Mansoor's heart tightened and his pulse raced. What are the odds that another bomb will go off on the one day I venture back into the market after years? he thought. Almost zero—but stranger things have happened. And who's to say I'm not, in God's mind, some horrible gate completing the circuit? He looked at the whirling willful crowds. Hold your nerve, he told himself. Believe in God. His eyes fastened on a mustachioed man with fair skin and a kara standing on the steps of his shop, his forehead smeared with an oily tilak. The man considered him without a clear expression—he was possibly looking through Mansoor. He was the proprietor of the chemist shop. On the day of the bombing, Mansoor imagined, the shop had been smashed to bits, the ceiling caving in, the medicines ground to a dust that rose and stood steady over the debris, the chemist with his wide nostrils inhaling the toxic mix of antibiotics—and here the chemist was now, standing on the steps, his face and body intact, but his eyes lost, as if the bomb were replaying somewhere in the back of his head or as if the inhaled chemicals had undone him for good. But there was another story there, Mansoor realized, over and under the destruction and any fear and suspicion the chemist may have felt as he looked out at the crowds from the stairs. The chemist had gone to work every day. The day after the bomb he would have been back at his rubbled shop, swathed in bandages, directing mazdoors and policemen or whoever was sent to help the shocked shopkeepers; he would have pointed to where his money was kept and where he thought they might find uncrushed medicines and the body of the shop boy who'd gone missing.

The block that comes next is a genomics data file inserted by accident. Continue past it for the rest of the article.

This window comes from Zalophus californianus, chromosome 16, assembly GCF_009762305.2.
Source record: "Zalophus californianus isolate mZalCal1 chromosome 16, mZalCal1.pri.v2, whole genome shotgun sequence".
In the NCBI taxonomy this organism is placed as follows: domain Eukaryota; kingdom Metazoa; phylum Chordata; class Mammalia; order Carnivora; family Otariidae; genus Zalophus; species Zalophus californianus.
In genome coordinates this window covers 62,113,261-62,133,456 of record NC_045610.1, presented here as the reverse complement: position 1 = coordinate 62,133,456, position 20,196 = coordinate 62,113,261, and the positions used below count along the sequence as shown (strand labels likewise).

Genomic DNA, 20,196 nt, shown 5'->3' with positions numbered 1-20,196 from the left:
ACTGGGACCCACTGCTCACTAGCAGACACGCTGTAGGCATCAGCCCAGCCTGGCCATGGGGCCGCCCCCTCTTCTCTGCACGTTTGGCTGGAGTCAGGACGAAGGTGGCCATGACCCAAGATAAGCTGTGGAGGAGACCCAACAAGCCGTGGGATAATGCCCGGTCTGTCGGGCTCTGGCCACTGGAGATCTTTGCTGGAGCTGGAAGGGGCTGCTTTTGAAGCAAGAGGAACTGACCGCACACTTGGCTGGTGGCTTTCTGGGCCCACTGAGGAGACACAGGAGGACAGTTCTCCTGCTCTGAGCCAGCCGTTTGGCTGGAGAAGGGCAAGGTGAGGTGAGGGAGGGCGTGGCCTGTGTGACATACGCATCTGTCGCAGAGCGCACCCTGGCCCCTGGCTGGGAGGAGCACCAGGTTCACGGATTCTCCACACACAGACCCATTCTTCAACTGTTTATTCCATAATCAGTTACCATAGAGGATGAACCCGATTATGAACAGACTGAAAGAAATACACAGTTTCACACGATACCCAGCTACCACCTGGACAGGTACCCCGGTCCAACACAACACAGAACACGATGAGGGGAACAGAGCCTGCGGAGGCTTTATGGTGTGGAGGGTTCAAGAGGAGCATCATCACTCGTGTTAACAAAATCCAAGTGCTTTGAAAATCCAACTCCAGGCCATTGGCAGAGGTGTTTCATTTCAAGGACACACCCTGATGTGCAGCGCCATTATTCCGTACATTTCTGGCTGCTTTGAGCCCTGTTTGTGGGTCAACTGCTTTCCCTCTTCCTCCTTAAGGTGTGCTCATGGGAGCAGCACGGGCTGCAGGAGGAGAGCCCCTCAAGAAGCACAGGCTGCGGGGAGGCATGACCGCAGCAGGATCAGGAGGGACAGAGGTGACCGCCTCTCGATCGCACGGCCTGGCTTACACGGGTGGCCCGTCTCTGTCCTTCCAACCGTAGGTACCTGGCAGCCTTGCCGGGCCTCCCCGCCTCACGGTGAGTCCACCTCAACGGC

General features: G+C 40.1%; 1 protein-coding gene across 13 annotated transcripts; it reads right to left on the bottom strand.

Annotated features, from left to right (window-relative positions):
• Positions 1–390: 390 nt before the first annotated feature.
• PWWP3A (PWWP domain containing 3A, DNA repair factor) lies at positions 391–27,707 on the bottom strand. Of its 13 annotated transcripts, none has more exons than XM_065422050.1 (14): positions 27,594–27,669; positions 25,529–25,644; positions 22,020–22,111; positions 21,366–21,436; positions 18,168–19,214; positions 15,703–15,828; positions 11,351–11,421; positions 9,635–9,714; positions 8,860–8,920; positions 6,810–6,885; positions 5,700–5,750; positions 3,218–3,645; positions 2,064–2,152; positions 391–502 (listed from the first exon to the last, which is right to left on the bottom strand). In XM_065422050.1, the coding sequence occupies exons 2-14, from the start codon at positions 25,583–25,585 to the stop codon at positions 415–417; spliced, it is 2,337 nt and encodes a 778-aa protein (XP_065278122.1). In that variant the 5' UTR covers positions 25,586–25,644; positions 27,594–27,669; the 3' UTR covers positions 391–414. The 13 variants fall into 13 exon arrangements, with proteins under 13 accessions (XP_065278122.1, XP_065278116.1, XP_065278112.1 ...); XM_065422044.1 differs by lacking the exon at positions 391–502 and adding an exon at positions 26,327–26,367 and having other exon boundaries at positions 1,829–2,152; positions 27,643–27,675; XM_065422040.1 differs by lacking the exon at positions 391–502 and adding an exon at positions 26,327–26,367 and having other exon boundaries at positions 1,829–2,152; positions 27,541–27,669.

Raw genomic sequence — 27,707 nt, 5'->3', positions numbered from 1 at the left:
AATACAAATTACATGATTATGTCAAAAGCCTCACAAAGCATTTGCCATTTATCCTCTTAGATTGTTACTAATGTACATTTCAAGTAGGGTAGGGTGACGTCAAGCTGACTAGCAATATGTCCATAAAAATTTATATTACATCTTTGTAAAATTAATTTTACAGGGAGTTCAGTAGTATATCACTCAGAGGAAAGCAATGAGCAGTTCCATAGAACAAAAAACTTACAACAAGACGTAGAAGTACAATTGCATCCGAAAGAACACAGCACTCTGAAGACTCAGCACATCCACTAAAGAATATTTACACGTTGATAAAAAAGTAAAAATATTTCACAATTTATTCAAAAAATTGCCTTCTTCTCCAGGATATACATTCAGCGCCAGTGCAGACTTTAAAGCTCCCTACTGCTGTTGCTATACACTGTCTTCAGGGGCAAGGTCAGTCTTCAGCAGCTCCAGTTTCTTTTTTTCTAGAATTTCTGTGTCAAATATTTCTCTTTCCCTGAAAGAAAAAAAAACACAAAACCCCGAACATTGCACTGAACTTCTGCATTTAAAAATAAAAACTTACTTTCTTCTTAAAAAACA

And after this, after the ordeal was behind him and the compensation
(if any) had been spent and the shop was returned to a workable state—the shelves back on the walls even as the walls were grainy with black concrete, unpainted, the place looking unfinished—after this, he would have returned to his business and his spot behind the counter and peered out at the inferno of the market from his glass door. Unlike Mansoor, he had no way to escape the market or the bombing; he had to confront it day after day. He had to go to bed every night knowing his world had been destroyed and wake up knowing he must feel the opposite and go on.